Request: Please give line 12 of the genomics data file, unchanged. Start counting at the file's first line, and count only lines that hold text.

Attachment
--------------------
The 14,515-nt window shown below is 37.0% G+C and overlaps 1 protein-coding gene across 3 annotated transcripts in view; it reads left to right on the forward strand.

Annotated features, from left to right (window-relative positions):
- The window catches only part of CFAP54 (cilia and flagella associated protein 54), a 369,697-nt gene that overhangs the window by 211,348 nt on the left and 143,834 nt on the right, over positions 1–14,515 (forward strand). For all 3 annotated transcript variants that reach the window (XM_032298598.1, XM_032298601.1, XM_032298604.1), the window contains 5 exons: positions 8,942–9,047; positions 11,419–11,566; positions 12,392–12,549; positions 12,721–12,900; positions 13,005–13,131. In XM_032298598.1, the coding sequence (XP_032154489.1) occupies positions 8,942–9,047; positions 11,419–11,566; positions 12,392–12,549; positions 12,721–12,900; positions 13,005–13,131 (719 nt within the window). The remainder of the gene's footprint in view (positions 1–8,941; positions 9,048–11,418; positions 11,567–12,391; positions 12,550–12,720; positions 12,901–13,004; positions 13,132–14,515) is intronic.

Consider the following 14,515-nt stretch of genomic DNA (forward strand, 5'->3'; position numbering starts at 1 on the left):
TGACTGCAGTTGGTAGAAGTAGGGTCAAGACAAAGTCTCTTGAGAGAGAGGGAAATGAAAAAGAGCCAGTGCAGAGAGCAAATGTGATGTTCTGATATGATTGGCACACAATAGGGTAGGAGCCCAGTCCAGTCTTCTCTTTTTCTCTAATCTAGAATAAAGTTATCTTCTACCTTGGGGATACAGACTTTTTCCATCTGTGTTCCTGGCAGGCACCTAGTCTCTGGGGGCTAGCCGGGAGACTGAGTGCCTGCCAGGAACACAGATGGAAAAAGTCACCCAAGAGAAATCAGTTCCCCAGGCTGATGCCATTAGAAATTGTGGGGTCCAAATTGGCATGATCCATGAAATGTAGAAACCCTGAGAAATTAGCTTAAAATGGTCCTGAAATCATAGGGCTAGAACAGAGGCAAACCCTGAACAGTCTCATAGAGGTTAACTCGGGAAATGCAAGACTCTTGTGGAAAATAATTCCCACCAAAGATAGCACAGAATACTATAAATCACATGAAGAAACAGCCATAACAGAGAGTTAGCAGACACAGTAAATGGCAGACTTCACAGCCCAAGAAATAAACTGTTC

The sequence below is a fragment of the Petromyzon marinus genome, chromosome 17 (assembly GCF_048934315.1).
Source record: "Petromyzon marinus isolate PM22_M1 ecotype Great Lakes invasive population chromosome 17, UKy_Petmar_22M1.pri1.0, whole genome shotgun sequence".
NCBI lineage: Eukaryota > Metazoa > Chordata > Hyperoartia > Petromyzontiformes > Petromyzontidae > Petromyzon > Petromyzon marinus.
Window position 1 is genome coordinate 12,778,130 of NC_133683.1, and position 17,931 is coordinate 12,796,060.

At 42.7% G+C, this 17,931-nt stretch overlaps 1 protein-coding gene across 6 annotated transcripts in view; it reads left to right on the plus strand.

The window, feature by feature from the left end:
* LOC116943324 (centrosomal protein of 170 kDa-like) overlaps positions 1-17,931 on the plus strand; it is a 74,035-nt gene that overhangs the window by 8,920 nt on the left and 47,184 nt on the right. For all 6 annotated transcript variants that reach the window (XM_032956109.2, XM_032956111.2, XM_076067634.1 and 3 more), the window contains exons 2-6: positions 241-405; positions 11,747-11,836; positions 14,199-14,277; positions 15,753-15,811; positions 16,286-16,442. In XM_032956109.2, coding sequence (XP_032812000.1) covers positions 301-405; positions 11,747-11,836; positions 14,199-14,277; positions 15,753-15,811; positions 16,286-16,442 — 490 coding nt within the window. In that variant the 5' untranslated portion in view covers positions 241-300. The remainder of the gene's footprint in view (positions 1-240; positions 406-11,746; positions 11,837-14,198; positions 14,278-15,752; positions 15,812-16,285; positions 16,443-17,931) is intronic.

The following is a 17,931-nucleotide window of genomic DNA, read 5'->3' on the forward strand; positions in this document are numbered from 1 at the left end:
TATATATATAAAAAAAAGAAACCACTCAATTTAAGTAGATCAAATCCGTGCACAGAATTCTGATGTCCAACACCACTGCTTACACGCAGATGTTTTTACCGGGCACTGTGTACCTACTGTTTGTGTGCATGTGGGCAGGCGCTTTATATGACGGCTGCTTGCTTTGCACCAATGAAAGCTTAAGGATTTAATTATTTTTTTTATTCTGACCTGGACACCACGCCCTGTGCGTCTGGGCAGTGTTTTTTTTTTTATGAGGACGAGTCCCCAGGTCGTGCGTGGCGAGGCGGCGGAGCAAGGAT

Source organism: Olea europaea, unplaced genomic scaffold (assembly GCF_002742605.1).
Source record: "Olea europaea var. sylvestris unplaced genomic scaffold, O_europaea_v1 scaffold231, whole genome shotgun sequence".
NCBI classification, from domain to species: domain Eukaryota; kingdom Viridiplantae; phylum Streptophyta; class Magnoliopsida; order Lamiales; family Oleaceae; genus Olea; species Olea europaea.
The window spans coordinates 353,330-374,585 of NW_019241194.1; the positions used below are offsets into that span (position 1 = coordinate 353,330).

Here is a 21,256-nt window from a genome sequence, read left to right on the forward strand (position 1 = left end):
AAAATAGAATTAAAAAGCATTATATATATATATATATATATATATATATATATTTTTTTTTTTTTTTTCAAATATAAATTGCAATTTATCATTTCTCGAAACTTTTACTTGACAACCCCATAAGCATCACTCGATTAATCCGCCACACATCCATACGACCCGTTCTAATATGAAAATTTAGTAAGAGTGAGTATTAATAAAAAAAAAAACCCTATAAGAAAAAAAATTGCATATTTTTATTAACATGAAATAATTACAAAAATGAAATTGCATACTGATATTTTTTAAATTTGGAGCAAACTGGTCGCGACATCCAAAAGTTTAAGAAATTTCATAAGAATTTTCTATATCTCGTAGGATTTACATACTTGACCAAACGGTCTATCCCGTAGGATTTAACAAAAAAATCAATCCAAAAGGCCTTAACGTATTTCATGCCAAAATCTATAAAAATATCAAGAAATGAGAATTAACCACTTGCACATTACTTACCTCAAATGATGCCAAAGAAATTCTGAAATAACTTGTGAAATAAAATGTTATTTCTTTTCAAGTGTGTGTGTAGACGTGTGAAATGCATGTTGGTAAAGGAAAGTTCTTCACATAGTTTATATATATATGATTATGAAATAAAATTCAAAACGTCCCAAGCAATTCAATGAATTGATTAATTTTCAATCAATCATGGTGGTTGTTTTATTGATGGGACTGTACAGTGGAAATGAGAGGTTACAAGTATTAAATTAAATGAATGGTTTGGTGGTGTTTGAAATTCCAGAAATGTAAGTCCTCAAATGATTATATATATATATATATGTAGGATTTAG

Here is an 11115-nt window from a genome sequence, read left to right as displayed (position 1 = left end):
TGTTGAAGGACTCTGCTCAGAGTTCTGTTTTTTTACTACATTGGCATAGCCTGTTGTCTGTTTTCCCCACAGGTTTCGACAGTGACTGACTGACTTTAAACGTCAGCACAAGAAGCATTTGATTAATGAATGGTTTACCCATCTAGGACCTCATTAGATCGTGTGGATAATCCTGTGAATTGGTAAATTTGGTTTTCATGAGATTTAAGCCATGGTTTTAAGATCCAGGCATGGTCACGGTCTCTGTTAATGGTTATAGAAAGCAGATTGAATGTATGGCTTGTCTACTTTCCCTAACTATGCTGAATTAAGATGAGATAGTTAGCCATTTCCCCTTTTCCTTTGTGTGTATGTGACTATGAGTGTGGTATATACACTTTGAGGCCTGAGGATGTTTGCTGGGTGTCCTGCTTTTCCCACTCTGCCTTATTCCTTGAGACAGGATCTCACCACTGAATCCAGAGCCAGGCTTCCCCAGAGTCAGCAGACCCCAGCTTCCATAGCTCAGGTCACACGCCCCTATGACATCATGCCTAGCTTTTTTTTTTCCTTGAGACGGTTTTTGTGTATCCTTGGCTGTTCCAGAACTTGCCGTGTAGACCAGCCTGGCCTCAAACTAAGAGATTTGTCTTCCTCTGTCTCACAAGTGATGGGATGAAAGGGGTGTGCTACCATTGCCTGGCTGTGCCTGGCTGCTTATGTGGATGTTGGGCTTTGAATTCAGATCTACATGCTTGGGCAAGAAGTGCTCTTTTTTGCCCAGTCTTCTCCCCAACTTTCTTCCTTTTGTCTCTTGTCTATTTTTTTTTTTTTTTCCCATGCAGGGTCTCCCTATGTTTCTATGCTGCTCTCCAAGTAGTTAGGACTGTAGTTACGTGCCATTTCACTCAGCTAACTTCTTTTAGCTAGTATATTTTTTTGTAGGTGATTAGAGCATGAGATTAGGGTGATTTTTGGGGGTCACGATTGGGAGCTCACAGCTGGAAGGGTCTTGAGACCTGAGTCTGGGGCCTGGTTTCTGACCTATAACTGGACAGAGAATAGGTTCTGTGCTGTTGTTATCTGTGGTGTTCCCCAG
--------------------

* LOC116943324 (centrosomal protein of 170 kDa-like) overlaps positions 1-17,931 on the plus strand; it is a 74,035-nt gene that overhangs the window by 8,920 nt on the left and 47,184 nt on the right. For all 6 annotated transcript variants that reach the window (XM_032956109.2, XM_032956111.2, XM_076067634.1 and 3 more), the window contains exons 2-6: positions 241-405; positions 11,747-11,836; positions 14,199-14,277; positions 15,753-15,811; positions 16,286-16,442. In XM_032956109.2, coding sequence (XP_032812000.1) covers positions 301-405; positions 11,747-11,836; positions 14,199-14,277; positions 15,753-15,811; positions 16,286-16,442 — 490 coding nt within the window. In that variant the 5' untranslated portion in view covers positions 241-300. The remainder of the gene's footprint in view (positions 1-240; positions 406-11,746; positions 11,837-14,198; positions 14,278-15,752; positions 15,812-16,285; positions 16,443-17,931) is intronic.